National Women’s Health Week

May 8th through the 14th is National Women’s Health Week. It’s a week-long observance that kicks off annually on Mother’s Day and encourages women to take care of themselves by prioritizing their health. Women often spend a lot of their time helping others and don’t take time for themselves. However, by focusing on good health, you can stay active and healthy for your loved ones and yourself.

Top Women’s Health Issues

Women experience unique health challenges throughout their lifetime, and ensuring each knows about these issues is the first step in ensuring a healthier future. Below are some top women’s health issues and what you can do to reduce your risk:

  • Heart Disease: Heart disease is the number one killer of women in the United States. Some of the symptoms and risk factors for heart disease and heart attack are different for women than men. Every woman can take steps to prevent heart disease by knowing the risk factors within her control:
    • High blood pressure
    • Smoking
    • High cholesterol
    • Lack of physical activity
    • Obesity
    • Diabetes

Painful breast

  • Breast Cancer: Breast cancer is the number one type of cancer diagnosed in American women. It is also the number two cause of death in females. In many cases, the risk for breast cancer is due to a combination of factors you have no control over like:
    • Getting older
    • Genes
    • Reproductive history
    • Dense breasts
    • Family history of breast cancer or other non-cancerous breast conditions
  • Cervical Cancer: Cervical cancer used to be the leading cause of cancer death for women in the United States. However, in the past 40 years, there has been a decline in cases thanks to more women getting regular pap tests, which can find cervical precancer before it turns into cancer. Risk factors for cervical cancer include:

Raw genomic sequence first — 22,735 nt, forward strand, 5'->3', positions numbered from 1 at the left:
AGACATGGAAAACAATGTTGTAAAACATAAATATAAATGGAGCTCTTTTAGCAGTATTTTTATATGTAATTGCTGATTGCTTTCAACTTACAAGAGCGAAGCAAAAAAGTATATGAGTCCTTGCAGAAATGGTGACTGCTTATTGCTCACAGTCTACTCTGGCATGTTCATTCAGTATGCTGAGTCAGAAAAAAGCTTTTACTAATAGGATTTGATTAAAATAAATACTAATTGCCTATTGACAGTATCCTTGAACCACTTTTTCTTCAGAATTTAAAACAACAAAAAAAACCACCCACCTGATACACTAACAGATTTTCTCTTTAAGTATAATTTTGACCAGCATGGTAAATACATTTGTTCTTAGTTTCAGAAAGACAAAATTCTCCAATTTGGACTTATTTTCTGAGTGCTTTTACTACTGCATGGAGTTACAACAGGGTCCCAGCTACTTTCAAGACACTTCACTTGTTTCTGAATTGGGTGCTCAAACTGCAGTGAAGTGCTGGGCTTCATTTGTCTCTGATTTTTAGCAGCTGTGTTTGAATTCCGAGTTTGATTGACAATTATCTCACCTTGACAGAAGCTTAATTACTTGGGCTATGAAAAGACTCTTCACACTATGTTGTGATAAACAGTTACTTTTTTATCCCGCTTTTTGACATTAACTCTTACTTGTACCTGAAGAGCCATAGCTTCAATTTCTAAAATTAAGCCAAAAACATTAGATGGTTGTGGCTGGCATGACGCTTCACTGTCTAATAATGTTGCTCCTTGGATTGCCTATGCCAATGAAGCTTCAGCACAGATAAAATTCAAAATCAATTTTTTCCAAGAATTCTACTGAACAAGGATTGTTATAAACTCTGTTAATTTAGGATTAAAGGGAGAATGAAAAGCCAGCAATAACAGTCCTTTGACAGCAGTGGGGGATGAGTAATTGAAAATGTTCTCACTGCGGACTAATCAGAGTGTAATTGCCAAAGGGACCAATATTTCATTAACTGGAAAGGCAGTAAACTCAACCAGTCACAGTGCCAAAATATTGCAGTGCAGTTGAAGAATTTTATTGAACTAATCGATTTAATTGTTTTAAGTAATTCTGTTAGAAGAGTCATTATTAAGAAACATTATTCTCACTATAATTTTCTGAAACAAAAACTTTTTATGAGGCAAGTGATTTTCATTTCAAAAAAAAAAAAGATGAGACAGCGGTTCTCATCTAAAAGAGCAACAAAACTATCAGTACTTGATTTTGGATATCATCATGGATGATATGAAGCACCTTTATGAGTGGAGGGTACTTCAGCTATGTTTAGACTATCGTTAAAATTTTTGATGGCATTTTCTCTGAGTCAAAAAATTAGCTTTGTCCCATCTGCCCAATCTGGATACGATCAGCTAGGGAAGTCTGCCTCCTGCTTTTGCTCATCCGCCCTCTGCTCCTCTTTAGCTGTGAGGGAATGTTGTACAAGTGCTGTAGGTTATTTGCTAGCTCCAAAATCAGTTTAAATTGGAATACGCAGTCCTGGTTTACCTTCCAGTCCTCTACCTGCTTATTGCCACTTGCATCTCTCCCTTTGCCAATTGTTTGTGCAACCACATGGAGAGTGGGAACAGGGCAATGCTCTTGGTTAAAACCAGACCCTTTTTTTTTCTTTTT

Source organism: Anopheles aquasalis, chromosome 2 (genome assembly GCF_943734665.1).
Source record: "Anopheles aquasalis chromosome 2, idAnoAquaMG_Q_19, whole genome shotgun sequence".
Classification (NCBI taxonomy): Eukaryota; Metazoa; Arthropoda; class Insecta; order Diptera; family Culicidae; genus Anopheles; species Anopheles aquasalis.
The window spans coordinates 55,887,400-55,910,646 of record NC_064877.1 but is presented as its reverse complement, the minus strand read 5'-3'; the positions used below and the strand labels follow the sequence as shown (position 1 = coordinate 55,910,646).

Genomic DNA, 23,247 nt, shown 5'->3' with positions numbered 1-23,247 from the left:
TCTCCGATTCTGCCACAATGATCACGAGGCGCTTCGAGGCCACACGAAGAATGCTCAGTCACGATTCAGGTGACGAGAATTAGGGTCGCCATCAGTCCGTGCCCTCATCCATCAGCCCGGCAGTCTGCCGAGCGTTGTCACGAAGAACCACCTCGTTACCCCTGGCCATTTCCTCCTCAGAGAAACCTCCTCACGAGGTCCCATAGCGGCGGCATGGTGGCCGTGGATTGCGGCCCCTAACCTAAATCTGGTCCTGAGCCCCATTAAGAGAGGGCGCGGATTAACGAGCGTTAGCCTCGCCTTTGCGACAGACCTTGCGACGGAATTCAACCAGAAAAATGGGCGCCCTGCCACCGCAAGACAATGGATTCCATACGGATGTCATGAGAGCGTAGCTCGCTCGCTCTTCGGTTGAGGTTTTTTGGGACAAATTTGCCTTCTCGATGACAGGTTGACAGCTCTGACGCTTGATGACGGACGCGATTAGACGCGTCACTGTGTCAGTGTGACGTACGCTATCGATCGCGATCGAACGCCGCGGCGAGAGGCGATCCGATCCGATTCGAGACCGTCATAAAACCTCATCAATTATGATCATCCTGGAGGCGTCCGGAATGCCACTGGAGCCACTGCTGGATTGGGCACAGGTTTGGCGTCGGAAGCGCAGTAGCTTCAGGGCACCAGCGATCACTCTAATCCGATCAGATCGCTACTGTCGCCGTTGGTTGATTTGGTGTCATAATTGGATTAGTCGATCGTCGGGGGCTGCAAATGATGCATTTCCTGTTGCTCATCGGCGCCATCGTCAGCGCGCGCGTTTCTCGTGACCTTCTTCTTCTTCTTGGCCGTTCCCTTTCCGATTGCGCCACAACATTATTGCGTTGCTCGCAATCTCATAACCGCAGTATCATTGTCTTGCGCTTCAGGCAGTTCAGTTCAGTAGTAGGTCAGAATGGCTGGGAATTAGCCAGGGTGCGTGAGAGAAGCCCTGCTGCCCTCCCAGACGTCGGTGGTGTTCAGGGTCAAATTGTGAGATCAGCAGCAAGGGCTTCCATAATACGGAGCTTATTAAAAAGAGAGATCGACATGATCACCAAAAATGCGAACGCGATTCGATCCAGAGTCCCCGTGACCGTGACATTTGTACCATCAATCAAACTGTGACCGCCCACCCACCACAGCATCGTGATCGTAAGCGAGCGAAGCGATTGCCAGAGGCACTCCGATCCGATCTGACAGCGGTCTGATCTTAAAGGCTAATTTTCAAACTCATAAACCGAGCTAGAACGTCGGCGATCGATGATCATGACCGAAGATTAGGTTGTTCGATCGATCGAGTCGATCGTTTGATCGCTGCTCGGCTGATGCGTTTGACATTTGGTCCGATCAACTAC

• Contracting a type of HPV that causes cervical changes.
    • Having HIV (the virus that causes AIDS) or another condition that decreases your body’s ability to fight off health problems.
    • Using birth control pills for prolonged periods (five or more years).
    • Having given birth to three or more children.

Check-in with Your Health and Help Advance Medicine Too!

Annual women's exam

On behalf of the team here at Seattle Clinical Research Center, we encourage you to check in with your health during this heightened time of awareness with National Women’s Health Week. You can get involved by:

  • Scheduling an appointment for screenings and other preventative exams with your provider.
  • Prioritize your mental health by seeking help when you are having trouble managing symptoms of depression, anxiety, or chronic stress on your own.
  • Making healthier lifestyle choices for your physical health with better nutritional habits, exercise, etc.

Health innovations are critical to fully ensure women have equal opportunities to safe, effective treatments. Treatments to support reproductive health, both during and after, contraception, endometriosis, and menopause can substantially impact a woman’s social and economic contributions. Hence, it’s no coincidence these are some of the health issues at the heart of our research here at Seattle Clinical Research Center.

Stand up for women's health

Participating in clinical research studies is another way to positively impact your health and the health of future generations of women. Call us today at (206) 522-3330 or visit our website for current study options.